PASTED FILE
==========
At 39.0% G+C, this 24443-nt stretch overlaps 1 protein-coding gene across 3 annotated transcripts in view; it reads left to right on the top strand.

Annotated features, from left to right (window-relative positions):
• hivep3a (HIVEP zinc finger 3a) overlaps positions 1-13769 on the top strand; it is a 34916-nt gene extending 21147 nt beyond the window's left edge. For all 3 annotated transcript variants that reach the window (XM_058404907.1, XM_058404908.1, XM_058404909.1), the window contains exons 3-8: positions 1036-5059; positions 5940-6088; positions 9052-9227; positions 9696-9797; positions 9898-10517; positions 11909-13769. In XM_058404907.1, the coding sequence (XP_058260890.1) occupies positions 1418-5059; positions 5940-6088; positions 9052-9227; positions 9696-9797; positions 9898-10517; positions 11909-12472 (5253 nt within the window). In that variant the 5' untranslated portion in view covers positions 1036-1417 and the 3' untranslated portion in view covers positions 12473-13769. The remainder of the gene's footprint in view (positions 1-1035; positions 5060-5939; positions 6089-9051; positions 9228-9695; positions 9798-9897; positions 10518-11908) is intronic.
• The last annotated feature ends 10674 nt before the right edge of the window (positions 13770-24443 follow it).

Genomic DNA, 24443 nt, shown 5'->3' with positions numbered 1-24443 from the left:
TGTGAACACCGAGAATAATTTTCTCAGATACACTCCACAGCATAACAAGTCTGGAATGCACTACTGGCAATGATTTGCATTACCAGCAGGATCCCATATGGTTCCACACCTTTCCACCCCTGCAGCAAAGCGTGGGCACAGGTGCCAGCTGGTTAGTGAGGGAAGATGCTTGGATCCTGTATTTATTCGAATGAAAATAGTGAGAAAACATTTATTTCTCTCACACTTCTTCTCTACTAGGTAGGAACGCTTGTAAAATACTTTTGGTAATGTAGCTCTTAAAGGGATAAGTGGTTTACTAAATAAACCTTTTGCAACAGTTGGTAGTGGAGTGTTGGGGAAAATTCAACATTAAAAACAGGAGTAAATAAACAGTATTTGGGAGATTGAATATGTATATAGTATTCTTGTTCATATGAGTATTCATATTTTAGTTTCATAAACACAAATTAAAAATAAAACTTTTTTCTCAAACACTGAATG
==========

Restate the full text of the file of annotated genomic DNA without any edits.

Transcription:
At 39.0% G+C, this 24443-nt stretch overlaps 1 protein-coding gene across 3 annotated transcripts in view; it reads left to right on the top strand.

Annotated features, from left to right (window-relative positions):
• hivep3a (HIVEP zinc finger 3a) overlaps positions 1-13769 on the top strand; it is a 34916-nt gene extending 21147 nt beyond the window's left edge. For all 3 annotated transcript variants that reach the window (XM_058404907.1, XM_058404908.1, XM_058404909.1), the window contains exons 3-8: positions 1036-5059; positions 5940-6088; positions 9052-9227; positions 9696-9797; positions 9898-10517; positions 11909-13769. In XM_058404907.1, the coding sequence (XP_058260890.1) occupies positions 1418-5059; positions 5940-6088; positions 9052-9227; positions 9696-9797; positions 9898-10517; positions 11909-12472 (5253 nt within the window). In that variant the 5' untranslated portion in view covers positions 1036-1417 and the 3' untranslated portion in view covers positions 12473-13769. The remainder of the gene's footprint in view (positions 1-1035; positions 5060-5939; positions 6089-9051; positions 9228-9695; positions 9798-9897; positions 10518-11908) is intronic.
• The last annotated feature ends 10674 nt before the right edge of the window (positions 13770-24443 follow it).

Genomic DNA, 24443 nt, shown 5'->3' with positions numbered 1-24443 from the left:
TGTGAACACCGAGAATAATTTTCTCAGATACACTCCACAGCATAACAAGTCTGGAATGCACTACTGGCAATGATTTGCATTACCAGCAGGATCCCATATGGTTCCACACCTTTCCACCCCTGCAGCAAAGCGTGGGCACAGGTGCCAGCTGGTTAGTGAGGGAAGATGCTTGGATCCTGTATTTATTCGAATGAAAATAGTGAGAAAACATTTATTTCTCTCACACTTCTTCTCTACTAGGTAGGAACGCTTGTAAAATACTTTTGGTAATGTAGCTCTTAAAGGGATAAGTGGTTTACTAAATAAACCTTTTGCAACAGTTGGTAGTGGAGTGTTGGGGAAAATTCAACATTAAAAACAGGAGTAAATAAACAGTATTTGGGAGATTGAATATGTATATAGTATTCTTGTTCATATGAGTATTCATATTTTAGTTTCATAAACACAAATTAAAAATAAAACTTTTTTCTCAAACACTGAATG